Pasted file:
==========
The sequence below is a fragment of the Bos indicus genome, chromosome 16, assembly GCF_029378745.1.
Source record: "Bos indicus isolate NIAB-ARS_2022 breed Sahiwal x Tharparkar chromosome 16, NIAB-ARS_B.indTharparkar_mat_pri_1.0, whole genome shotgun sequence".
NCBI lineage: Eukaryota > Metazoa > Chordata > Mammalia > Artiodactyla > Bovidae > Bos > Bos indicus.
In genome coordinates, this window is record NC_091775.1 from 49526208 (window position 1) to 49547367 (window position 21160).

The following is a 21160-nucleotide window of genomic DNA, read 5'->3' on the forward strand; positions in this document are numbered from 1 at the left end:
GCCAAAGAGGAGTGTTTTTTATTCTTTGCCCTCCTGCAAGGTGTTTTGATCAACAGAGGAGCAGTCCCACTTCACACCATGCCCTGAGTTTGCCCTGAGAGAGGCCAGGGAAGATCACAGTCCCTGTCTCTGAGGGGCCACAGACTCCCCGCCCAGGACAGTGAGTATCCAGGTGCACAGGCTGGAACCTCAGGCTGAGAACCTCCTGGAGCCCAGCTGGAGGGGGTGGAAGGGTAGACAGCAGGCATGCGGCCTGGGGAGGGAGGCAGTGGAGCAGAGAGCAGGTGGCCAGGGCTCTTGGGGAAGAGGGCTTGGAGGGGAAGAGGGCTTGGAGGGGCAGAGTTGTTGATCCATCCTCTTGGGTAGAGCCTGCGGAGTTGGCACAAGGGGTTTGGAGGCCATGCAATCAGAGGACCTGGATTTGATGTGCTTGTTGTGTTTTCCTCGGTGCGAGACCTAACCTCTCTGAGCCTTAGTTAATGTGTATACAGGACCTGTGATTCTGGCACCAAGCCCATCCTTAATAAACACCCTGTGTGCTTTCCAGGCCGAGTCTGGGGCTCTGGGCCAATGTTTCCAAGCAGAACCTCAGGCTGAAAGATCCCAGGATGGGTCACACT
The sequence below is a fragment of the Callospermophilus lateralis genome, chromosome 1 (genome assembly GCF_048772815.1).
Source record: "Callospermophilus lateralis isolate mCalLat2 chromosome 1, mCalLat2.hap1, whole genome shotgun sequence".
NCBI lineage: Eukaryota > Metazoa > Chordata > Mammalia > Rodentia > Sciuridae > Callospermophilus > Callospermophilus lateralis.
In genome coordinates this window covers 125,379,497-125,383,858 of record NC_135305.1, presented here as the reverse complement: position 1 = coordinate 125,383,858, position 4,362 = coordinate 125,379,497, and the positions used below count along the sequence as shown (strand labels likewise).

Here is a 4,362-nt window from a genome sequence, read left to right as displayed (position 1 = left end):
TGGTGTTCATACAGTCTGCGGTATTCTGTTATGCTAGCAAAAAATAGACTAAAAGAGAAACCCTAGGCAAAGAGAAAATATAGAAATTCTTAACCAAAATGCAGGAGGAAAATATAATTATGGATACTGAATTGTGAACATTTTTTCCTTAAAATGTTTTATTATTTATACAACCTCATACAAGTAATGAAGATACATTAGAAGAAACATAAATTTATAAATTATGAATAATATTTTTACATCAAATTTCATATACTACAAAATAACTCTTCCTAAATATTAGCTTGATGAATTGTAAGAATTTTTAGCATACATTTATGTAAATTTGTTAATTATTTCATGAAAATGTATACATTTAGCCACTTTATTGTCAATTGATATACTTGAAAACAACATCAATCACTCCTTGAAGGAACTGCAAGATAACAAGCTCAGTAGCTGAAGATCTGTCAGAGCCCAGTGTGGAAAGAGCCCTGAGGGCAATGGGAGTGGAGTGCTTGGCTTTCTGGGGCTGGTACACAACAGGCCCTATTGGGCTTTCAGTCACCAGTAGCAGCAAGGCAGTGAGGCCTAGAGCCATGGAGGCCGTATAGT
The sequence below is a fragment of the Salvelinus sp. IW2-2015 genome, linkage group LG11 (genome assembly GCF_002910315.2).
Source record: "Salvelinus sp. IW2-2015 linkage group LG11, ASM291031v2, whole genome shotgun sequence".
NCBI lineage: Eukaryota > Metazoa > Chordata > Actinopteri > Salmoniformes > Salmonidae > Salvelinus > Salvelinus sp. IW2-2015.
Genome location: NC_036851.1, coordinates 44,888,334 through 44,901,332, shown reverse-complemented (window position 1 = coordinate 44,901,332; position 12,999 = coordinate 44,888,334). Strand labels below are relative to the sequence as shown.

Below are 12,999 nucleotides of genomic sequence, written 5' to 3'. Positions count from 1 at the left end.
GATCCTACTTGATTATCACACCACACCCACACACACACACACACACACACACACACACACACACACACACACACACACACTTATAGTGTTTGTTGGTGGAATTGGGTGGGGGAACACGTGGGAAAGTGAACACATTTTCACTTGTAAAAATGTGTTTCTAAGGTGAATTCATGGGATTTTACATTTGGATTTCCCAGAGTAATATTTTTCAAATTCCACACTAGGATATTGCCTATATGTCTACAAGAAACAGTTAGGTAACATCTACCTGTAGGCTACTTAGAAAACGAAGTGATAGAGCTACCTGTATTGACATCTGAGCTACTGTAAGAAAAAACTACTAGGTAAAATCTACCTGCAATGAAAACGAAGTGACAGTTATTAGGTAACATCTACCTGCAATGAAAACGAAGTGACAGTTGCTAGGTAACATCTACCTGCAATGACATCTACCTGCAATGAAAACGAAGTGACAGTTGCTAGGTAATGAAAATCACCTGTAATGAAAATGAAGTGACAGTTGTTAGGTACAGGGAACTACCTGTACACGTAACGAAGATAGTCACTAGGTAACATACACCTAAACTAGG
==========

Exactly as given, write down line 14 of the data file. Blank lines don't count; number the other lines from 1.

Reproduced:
Source record: "Salvelinus sp. IW2-2015 linkage group LG11, ASM291031v2, whole genome shotgun sequence".